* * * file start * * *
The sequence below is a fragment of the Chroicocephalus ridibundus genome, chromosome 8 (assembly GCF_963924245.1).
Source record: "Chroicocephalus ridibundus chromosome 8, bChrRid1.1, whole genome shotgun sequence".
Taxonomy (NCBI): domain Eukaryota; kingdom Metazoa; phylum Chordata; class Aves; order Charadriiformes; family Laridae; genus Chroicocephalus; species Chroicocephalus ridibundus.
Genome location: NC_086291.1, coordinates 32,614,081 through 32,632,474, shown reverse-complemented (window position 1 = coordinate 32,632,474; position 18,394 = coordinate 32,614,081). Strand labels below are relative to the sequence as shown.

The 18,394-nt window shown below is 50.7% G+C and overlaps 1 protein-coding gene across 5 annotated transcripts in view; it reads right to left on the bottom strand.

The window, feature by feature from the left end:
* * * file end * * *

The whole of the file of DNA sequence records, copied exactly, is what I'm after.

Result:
The sequence below is a fragment of the Chroicocephalus ridibundus genome, chromosome 8 (assembly GCF_963924245.1).
Source record: "Chroicocephalus ridibundus chromosome 8, bChrRid1.1, whole genome shotgun sequence".
Taxonomy (NCBI): domain Eukaryota; kingdom Metazoa; phylum Chordata; class Aves; order Charadriiformes; family Laridae; genus Chroicocephalus; species Chroicocephalus ridibundus.
Genome location: NC_086291.1, coordinates 32,614,081 through 32,632,474, shown reverse-complemented (window position 1 = coordinate 32,632,474; position 18,394 = coordinate 32,614,081). Strand labels below are relative to the sequence as shown.

The 18,394-nt window shown below is 50.7% G+C and overlaps 1 protein-coding gene across 5 annotated transcripts in view; it reads right to left on the bottom strand.

The window, feature by feature from the left end: